Once the universe has acheived this 'Grand Symmetery', it is free to 'wrap around' from one state of 'Grand Symmetery' to the other and thus the universe again explodes in yet another 'big bang' creating the next universe from the ashes of the prior.

Do you think there is any merit to this view or have I been smoking the expensive imported blend for too many years?Finally the possibility of change occured. This allowed time to begin. The only alternate to 'nothing' is 'something' and so all of the 'energy of activation' appeared at a single point in the first moment of time, t0.

While time began, space had not. All of the 'energy of activation' was in one spot. At the next moment in time t1, that energy began to rotate. This led to the three spatial dimensions, x, y, and z. But the spatial dimensions lagged the time dimension. So while the index of time was 1 (t1) the indices of x, y, and z is 0! This is why time, of all the dimensions, has a direction. We can move freely in both directions in any of the x, y, and z axes but can only move forward in time. This is because time was the predicate dimension and leads with x, y, and z following in it's wake.

Max Planck derived the 'Planck minima' for the least amount of energy required to create a quantuum state.

h = 6.626 x 10-34 J x s

While this is an incredibly small amount of energy, it is most definitely not zero. By the same token, the 'energy of activation' (ea —the total energy in the universe) is quite large, it is also most definitely not infinite.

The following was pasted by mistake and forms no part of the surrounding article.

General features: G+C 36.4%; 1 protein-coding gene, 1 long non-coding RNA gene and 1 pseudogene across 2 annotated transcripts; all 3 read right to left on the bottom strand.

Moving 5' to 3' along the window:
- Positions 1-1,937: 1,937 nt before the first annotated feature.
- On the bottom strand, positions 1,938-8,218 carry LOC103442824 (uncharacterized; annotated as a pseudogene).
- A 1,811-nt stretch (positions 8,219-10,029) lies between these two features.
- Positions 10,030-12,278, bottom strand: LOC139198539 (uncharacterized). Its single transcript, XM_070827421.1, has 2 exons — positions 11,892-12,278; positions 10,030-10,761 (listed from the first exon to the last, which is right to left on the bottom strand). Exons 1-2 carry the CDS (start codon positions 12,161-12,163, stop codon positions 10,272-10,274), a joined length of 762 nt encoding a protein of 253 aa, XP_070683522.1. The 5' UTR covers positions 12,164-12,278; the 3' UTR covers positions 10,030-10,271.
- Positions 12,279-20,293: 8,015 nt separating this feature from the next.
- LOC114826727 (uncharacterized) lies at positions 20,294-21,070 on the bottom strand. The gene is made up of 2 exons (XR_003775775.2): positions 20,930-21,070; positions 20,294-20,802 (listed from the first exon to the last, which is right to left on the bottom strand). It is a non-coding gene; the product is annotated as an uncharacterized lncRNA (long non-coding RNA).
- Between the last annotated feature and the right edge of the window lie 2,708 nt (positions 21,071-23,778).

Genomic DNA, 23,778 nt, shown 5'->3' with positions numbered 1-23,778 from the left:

Since each quantum state created requires a 'Planck Minima' of energy and that value is small but not zero, then if we divide the total amount of energy in the universe, ea, which is large but not infinite, then the result:

ea / h

will be a very large, but not infinite number. This number represents the maximum possible number of quantuum states that can be created. When no more states can be created (since there is no more energy left) time itself, must stop.

Thus we can see that quantuum physics itself limits the amount of time in the universe and that time is not 'infinte' as most presume, but has a natural limit. This limit of time, shows us the end state of the universe — a state where all quantuum states are equivalent, each with a 'Planck Minima' of energy, h.

One interesting aspect of this view is that both the moment of creation (all energy in a single point) and the moment of entinguishment (all energy spread uniformly with one h's worth per quantuum state) are both states of 'Grand Symmetery'. That is to say that the universe as a whole is symmetrical. In the first case by having all the energy in a single point of no dimensionality and the second by having the energy spread absolutely uniformly.

Once the universe has acheived this 'Grand Symmetery', it is free to 'wrap around' from one state of 'Grand Symmetery' to the other and thus the universe again explodes in yet another 'big bang' creating the next universe from the ashes of the prior.

Last edited: